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Economy

Growth expected to accelerate in 2015

JAKARTA -- Indonesia's government announced Monday a new growth target of 5.8% in 2015, up 0.7 percentage point from last year. President Joko Widodo counts on infrastructure projects, which will be funded through a fuel subsidy reduction and other reforms, to lift the economy and boost consumer spending.

Joko Widodo

     Jakarta on Jan. 1 slashed fuel subsidies to ease its fiscal burden. For diesel, it has introduced a capped subsidy, with retail prices to be adjusted monthly. Meanwhile, regular gasoline will carry an official price of 7,600 rupiah (61 cents) a liter in January even after the end of the subsidy, down from 8,500 rupiah in December, thanks to a decline in oil prices.

     Finance Minister Bambang Brodjonegoro said last Wednesday that subsidy costs would be reduced from 276 trillion rupiah to 60 trillion rupiah in fiscal 2015's revised budget. It will be possible to bring the budget deficit ratio down to below 2% against GDP through the subsidy cut, he added.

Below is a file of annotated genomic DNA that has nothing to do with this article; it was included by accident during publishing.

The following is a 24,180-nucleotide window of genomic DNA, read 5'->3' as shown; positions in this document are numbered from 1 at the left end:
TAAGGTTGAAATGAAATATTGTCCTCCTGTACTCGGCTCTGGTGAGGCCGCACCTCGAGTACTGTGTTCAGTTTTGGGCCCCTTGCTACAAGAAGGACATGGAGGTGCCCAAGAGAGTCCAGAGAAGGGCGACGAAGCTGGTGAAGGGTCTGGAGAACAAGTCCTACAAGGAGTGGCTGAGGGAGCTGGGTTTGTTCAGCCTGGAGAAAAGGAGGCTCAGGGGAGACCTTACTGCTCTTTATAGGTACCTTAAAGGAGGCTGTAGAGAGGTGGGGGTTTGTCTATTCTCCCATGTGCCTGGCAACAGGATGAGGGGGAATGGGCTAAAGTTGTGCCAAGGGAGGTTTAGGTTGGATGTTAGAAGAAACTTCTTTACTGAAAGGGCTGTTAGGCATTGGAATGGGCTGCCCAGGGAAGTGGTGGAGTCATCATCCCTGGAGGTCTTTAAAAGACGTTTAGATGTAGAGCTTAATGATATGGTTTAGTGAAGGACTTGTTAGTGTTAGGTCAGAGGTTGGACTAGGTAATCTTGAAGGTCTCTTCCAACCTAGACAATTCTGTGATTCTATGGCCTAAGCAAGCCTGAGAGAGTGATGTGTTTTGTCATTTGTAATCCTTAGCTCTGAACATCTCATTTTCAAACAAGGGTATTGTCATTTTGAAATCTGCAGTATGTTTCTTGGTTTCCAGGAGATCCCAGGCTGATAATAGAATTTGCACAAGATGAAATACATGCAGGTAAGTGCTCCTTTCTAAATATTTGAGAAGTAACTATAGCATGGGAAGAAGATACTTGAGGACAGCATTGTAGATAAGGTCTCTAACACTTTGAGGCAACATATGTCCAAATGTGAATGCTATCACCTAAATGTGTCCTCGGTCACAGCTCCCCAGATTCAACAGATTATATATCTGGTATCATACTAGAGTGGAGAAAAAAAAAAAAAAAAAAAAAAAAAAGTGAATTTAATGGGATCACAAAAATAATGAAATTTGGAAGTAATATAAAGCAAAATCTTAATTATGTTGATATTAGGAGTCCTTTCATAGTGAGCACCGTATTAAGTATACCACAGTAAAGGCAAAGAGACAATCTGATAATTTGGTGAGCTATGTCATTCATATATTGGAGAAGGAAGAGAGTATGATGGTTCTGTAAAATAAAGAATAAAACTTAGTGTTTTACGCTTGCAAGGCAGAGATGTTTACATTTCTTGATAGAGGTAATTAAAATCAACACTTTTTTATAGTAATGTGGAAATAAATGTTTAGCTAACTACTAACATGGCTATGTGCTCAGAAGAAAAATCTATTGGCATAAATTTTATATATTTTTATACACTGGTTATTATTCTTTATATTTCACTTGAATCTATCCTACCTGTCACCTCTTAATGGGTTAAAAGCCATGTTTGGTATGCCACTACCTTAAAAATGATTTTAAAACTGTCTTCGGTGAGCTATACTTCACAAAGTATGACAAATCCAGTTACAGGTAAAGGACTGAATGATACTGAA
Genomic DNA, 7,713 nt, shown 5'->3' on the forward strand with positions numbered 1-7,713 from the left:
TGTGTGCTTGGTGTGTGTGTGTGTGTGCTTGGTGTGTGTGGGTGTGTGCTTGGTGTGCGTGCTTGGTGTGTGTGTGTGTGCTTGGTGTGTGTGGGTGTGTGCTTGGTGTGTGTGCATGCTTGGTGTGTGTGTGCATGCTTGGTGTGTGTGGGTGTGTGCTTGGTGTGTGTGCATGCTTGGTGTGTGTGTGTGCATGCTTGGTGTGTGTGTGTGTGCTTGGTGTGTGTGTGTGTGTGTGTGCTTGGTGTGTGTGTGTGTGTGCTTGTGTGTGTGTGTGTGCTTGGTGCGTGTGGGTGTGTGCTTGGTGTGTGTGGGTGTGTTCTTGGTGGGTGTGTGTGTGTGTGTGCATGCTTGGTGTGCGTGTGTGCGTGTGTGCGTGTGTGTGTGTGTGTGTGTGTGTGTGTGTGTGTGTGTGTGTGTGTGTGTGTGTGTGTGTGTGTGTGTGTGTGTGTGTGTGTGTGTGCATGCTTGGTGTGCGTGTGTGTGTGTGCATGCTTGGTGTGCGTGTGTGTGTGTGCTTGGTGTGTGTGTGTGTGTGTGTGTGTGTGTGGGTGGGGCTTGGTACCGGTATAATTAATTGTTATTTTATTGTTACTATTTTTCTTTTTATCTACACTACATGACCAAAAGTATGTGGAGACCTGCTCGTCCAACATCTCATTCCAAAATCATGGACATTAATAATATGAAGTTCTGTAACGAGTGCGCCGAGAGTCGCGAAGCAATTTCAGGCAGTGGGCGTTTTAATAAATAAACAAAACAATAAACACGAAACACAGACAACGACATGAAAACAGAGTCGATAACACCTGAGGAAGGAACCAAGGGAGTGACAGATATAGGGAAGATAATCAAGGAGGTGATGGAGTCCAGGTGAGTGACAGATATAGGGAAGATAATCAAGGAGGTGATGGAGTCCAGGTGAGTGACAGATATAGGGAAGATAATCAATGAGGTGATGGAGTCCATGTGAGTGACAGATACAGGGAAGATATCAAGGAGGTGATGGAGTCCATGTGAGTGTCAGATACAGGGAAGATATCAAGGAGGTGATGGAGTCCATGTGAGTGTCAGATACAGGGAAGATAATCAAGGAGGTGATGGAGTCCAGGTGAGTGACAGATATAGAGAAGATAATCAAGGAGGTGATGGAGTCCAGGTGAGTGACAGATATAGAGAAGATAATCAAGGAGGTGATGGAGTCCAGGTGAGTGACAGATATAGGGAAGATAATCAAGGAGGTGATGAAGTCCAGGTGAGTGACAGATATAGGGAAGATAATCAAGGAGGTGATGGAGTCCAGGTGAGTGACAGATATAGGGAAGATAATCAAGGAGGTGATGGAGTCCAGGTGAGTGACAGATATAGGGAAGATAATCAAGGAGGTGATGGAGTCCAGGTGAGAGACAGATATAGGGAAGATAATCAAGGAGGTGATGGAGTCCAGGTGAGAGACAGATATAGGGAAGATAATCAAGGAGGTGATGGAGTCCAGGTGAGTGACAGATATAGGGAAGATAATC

Fiscal reforms mean the state will secure around 230 trillion rupiah in funds, Brodjonegoro said Monday. Of those funds, 50% will be used for infrastructure projects such as power plants, toll roads, airports and agricultural facilities. Around 13%, or around 30 trillion rupiah, will be invested in state-owned companies. The remaining 37% will finance subsidies for Indonesia's poorest to boost consumer spending.

     "There is no doubt or pessimism that our economy will grow faster if we can implement our planned programs earlier this year," Jokowi said Friday, the first day of trading for the Indonesia Stock Exchange. "This will boost and trigger our economic growth."

     Fauzi Ichsan, chief economist at Standard Chartered Bank, told Nikkei Asian Review that Widodo's government is expected to face "micro problems" as reform programs are implemented. Bureaucracy and legal uncertainty might hinder and discourage momentum, he said.

     Indonesia University economist Anton Gunawan said that economic growth of 7% by 2017 is easy to achieve if the government can push reforms through.

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